In a study examining regulatory burden more than tax burden, Wyoming ranked No. 20 for small-business friendliness. This stands in contrast to other studies where Wyoming has been ranked No. 1 and No. 2 for business.
The 124-page study, which developed a regulatory index for each state, emerged Thursday from the San Francisco-based Pacific Research Institute, a non-partisan, nonprofit think tank. The author, business economist Dr. Wayne Winegarden, said many conservative groups assembling similar rankings focus more on quantitatively measured taxes. What such studies fail to account for is the regulatory burden.
“[Taxes] don’t have the qualitative problem of regulations,” Winegarden said in a phone interview Friday. “They’re numbers.”
But, he said, he found small businesses often mention regulations as a top problem, right up there with taxes. So he took on the challenge of measuring qualitative regulations quantitatively.
“We’re trying to get our arms around the trunk of the tree not trying to measure it,” he said, admitting that some “data is difficult to come by” on the regulatory side.
Because he wanted to differentiate his study from past tax-focused studies, he discounted taxes as a qualifying metric entirely. While initial results showed Wyoming at No. 27 Thursday, Winegarden said he was in the process of reversing one list because the data got flipped upside-down.
“I made a mistake and the order was completely reversed,” he said. The result is that “Wyoming’s being punished for being a great tort liability state.”
That mistake was enough to push the state down seven rankings in the first data, but it will be No. 20 when the problem’s fixed, he said.
Winegarden said that employment in small businesses has been lagging behind larger businesses in the past decade.
“Due to their role as innovators and job creators, it’s vital to re-invigorate America’s small businesses,” he said.
Wyoming is doing a lot of things well, he said. Regulations don’t push a higher minimum wage than required by the federal government, they don’t require additional family leave obligations beyond federal requirements and it is a right-to-work state, meaning its workers can’t be forced to join a union.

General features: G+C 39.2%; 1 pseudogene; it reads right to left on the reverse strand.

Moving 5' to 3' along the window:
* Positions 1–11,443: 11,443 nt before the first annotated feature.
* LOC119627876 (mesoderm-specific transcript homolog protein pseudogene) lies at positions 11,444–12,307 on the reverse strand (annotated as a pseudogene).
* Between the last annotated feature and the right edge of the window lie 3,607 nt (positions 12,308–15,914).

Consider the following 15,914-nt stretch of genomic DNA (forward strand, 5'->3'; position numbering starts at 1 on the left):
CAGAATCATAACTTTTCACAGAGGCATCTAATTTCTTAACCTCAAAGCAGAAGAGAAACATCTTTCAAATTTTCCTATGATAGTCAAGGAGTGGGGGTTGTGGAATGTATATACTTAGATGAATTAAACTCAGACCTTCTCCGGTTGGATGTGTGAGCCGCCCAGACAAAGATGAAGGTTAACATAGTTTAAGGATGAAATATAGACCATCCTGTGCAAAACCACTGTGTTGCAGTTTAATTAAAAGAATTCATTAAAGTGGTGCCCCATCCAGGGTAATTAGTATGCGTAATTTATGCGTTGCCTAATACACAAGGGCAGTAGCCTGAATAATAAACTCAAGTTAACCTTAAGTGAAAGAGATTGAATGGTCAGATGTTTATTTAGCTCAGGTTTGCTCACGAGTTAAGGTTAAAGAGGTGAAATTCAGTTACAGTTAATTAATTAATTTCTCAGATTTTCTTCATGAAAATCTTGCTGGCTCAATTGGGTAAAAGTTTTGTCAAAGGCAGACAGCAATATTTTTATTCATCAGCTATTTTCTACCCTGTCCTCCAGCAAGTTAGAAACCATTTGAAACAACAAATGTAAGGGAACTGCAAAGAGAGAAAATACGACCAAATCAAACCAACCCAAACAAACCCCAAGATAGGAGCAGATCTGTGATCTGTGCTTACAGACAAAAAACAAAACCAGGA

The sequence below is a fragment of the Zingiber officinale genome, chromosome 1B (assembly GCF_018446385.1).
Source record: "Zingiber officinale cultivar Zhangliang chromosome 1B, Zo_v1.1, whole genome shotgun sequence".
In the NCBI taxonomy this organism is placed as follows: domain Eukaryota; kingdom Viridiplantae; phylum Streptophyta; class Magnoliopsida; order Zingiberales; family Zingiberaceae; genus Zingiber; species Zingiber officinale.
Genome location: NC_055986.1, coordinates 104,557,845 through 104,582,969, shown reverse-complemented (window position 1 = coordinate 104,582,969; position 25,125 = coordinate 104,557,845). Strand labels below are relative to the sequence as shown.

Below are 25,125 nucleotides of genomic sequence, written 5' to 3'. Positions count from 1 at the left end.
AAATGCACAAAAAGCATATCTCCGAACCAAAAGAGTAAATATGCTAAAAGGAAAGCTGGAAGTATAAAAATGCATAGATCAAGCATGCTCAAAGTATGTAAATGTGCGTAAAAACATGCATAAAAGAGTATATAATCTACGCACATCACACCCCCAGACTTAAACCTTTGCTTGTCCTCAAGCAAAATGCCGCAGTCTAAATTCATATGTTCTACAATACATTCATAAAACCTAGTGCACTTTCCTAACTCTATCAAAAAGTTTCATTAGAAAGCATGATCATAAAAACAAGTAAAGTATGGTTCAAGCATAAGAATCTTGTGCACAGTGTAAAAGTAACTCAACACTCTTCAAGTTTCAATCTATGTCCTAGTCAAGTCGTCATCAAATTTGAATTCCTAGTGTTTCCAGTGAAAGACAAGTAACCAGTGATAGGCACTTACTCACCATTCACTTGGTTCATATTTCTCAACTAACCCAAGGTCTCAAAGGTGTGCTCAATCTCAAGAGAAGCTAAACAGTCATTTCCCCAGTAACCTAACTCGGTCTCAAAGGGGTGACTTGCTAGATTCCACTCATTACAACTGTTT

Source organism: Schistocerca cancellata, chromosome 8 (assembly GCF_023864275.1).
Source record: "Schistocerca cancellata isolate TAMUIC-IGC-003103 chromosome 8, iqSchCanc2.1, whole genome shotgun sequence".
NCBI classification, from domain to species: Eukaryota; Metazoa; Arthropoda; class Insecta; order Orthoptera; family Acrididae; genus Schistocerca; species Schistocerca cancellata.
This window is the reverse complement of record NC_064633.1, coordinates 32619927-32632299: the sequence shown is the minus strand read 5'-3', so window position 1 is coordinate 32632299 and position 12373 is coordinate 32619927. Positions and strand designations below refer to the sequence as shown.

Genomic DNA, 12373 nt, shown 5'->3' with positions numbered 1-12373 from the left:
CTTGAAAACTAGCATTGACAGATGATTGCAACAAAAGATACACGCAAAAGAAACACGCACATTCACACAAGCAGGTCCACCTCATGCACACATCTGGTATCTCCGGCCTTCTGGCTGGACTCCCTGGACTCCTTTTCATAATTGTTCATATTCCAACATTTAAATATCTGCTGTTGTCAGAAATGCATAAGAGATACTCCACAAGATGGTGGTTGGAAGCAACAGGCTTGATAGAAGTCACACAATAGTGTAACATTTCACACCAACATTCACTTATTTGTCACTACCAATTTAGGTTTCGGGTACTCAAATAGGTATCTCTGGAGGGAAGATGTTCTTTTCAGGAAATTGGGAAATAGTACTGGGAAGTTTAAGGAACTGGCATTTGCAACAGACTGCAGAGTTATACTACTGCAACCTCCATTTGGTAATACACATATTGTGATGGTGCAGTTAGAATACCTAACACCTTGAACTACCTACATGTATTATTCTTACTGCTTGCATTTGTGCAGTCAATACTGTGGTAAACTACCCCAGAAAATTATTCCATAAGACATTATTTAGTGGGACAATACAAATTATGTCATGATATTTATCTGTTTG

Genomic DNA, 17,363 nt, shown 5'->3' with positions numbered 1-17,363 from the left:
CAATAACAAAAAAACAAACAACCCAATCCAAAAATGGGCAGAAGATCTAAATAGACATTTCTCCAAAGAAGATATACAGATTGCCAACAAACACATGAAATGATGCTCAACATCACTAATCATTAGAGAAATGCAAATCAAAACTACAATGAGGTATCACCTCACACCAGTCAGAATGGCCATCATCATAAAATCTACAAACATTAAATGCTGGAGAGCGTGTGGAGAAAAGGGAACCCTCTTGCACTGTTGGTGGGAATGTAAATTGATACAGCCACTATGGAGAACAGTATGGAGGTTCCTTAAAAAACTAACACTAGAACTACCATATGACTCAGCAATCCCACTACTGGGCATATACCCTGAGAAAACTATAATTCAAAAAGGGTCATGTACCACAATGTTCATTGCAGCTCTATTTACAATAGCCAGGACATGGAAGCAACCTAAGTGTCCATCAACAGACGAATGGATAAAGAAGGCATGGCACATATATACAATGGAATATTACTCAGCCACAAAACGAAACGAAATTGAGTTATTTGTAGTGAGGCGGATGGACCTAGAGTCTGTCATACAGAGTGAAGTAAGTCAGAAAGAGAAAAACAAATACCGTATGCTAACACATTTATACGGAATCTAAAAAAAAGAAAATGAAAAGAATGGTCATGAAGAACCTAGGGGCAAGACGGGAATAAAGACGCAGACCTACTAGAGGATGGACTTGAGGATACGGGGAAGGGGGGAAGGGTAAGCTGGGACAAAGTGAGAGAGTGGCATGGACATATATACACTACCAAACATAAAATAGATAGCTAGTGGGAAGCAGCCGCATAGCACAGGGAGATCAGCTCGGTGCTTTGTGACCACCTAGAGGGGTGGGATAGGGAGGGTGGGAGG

However, other regulations are hurting the state, he said. For one, the state has no regulatory flexibility laws in place that could offer regulatory relief to small businesses.
“States that have formal regulatory flexibility … should be expected to have a larger number of small business exemptions from the costliest regulations and, therefore, impose a regulatory structure that is less burdensome on small businesses than similar states without regulatory flexibility (or less generous regulatory flexibility),” Winegarden wrote in the study.
The study also slammed Wyoming for its telecommunications regulations that don’t offer companies much flexibility in responding to markets and the state’s control over liquor sales. There are 18 states that control alcohol sales.
“The state usurps the right to sell these alcoholic beverages and assumes a monopoly position over the wholesaling and/or retailing of these products—either for itself or its designated agents and denies profitable business opportunities to small businesses within these states,” the study said. Winegarden admitted that anyone not involved in retailing or wholesaling would be little affected by alcohol laws, but said other metrics would only apply to specific industries as well.
For instance, minimum wage laws won’t matter to law firms or sole proprietorships.
“The rankings provide perspective – it’s not, like, definitive,” he said.
In fact, Winegarden said he expected Wyoming to rank in the top 10 on his list, and was surprised when it came in so much farther down the list.
Others will likely be surprised as well. Gov. Matt Mead often lists Wyoming’s finer attributes as divined by studies similar to Winegarden’s – particularly those that have to do with tax structure. When Pollina Corporate Real Estate ranked the state No. 2 last year for business friendliness, Mead quickly touted Wyoming as “having a climate that is conducive to starting and sustaining a business.”
He added at the time that the ranking – the highest the state had ever climbed on that annual study – represented an approach that’s working and leading to an expanding and diversifying economy.
“There is little question from a tax burden perspective, Wyoming is an excellent choice for doing business,” said Brent Pollina, vice president of Pollina Corporate Real Estate and co-author of the study.
But the regulations, Winegarden said, have room for improvement. He said he felt it was important to look at regulations more collectively to let people start talking about how regulations affect small businesses.
“Regulations can put small businesses at a competitive disadvantage,” he said.